A celebration of the counterculture and a protest against the state of the nation, supposed to counter the 1968 Democratic National Convention in Chicago. The Youth International Party, whose members were called Yippies, was founded on Dec 31, 1967. Described as a radically youth-oriented and countercultural revolutionary offshoot of the free speech and anti-war movements of the 1960's. Pigasus (Pegasus/"When pigs fly") was used as a symbolic leader. As a theatrical gesture this 66-kg domestic pig was nominated for President of the United States.
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The city of Chicago refused to issue any permits for the festival and most musicians withdrew from the project. Of the rock bands who had agreed to perform, only the MC5 came to Chicago to play and their set was cut short by a clash between the audience of a couple thousand and police. Phil Ochs and several other singer-songwriters also performed during the festival.
The Lincoln Park is a designated community area, a vast public park bordering Lake Michigan and named after US president Abraham Lincoln.
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While the supremely popular Steal This Book is a guide to living outside the establishment, Revolution for the Hell of It is a chronicle of Abbie Hoffman's radical escapades that doubles as a guidebook for today's social and political activist. Hoffman pioneered the use of humor, theater, and shock value to drive home his points, and in Revolution for the Hell of It he gives firsthand accounts of his legendary adventures, from the activism that led to the founding of the Youth International Party—or "Yippies!—to the 1968 Democratic National Convention protests ("a Perfect Mess") that resulted in his conviction as part of the Chicago Seven. Also chronicled are the mass demonstrations he led in which over fifty thousand people attempted to levitate the Pentagon using psychic energy, and the time he threw fistfuls of dollar bills onto the floor of the New York Stock Exchange and watched the traders scramble. With antiwar sentiment once again in a furor and an incendiary political climate not seen since the book's original printing, Abbie Hoffman's voice is more essential than ever.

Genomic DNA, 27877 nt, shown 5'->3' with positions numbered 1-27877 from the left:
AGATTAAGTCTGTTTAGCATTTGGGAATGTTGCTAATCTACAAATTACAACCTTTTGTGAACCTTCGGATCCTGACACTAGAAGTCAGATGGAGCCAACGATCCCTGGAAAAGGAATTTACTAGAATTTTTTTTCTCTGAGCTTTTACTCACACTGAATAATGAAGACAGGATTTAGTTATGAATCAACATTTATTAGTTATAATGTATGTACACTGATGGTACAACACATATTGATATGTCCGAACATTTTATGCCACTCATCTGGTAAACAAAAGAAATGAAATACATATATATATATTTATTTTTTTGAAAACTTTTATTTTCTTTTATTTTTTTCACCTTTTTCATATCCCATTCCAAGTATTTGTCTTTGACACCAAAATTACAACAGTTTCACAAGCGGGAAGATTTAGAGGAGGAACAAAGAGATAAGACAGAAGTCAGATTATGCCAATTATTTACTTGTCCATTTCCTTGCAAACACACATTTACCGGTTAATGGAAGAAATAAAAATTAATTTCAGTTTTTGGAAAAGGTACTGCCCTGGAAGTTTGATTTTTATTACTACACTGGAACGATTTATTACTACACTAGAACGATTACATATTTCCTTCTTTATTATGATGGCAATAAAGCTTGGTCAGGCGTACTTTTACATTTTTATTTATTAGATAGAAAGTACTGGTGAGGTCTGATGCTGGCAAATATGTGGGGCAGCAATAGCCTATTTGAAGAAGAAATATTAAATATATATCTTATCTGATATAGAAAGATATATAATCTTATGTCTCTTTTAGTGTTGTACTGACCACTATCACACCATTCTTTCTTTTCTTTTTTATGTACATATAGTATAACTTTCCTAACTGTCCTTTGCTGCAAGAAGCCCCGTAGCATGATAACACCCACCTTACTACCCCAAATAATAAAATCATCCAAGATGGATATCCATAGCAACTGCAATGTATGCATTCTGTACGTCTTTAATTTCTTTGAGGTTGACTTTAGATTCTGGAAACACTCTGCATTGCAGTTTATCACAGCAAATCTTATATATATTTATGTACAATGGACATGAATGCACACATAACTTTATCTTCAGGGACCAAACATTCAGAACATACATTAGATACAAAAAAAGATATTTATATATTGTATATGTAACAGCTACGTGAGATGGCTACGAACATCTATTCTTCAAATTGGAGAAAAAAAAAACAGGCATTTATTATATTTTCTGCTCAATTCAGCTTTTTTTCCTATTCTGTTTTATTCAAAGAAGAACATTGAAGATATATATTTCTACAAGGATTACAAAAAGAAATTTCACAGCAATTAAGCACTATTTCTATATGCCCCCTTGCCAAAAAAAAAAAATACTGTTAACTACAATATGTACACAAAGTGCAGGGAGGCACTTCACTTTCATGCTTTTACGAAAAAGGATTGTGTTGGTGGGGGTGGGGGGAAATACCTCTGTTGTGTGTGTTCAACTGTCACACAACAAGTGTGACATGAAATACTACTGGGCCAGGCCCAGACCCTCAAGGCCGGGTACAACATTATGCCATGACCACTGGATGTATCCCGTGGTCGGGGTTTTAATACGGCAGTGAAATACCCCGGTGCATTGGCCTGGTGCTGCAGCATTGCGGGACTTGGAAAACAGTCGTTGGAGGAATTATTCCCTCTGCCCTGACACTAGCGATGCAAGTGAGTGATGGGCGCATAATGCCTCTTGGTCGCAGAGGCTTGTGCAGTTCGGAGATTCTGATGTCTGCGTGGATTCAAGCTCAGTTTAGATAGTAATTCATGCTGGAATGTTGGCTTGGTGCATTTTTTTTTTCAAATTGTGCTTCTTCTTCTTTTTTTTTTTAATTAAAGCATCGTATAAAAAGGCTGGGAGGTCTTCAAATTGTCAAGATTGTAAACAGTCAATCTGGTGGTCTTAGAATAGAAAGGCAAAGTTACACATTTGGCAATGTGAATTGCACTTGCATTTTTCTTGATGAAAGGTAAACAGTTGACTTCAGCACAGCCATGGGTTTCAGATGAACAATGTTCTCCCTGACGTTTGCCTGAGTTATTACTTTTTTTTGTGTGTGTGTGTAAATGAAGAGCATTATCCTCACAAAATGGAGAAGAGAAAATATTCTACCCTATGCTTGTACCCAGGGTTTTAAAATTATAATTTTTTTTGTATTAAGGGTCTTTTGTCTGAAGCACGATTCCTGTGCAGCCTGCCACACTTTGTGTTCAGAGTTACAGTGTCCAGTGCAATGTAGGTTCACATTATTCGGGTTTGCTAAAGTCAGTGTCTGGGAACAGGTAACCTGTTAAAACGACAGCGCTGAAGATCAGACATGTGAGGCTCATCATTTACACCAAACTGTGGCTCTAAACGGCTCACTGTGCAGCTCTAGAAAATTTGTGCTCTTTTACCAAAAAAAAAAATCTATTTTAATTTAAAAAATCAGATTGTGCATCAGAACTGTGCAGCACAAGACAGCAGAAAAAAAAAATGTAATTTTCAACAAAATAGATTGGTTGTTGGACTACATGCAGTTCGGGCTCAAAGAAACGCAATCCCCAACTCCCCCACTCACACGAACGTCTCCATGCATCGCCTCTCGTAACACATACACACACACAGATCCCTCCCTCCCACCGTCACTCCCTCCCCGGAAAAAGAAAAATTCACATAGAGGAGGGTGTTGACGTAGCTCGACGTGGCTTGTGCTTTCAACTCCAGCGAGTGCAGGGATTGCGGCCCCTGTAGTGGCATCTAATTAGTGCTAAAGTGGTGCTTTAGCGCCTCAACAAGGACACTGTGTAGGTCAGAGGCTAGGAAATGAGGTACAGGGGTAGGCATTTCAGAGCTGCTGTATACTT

A driving force behind the social revolution of the 1960s and 1970s, Hoffman inspired a generation to challenge the status quo. Meant as a practical guide for the aspiring hippie, Steal This Book captures Hoffman's puckish tone and became a cult classic with over 200,000 copies sold. Outrageously illustrated by R. Crumb, it nevertheless conveys a serious message to all would-be revolutionaries: You don't have to take it anymore. "All Power to the Imagination was his credo. Abbie was the best." — Studs Terkel
Did It! From Yippie to Yuppie: Jerry Rubin, an American Revolutionary is an oversized oral & visual history of the infamous and ubiquitous Rubin – the first ever biography of the co-founder of the Yippies, Anti-Vietnam War radical, Chicago 8 defendant, New Age/Self Help proponent, and social-networking pioneer. After a surfeit of books about Abbie Hoffman, here’s the first ever biography of his Yippie running mate Jerry Rubin! Based upon over 75 original interviews with his co-conspirators, friends and foes, this book not only explores the life and times of Rubin, but the generation that consisted of idealistic firebrands in the 1960s, segued into the Me generation in the 1970s, and became full blown capitalists engaged in the 1980s.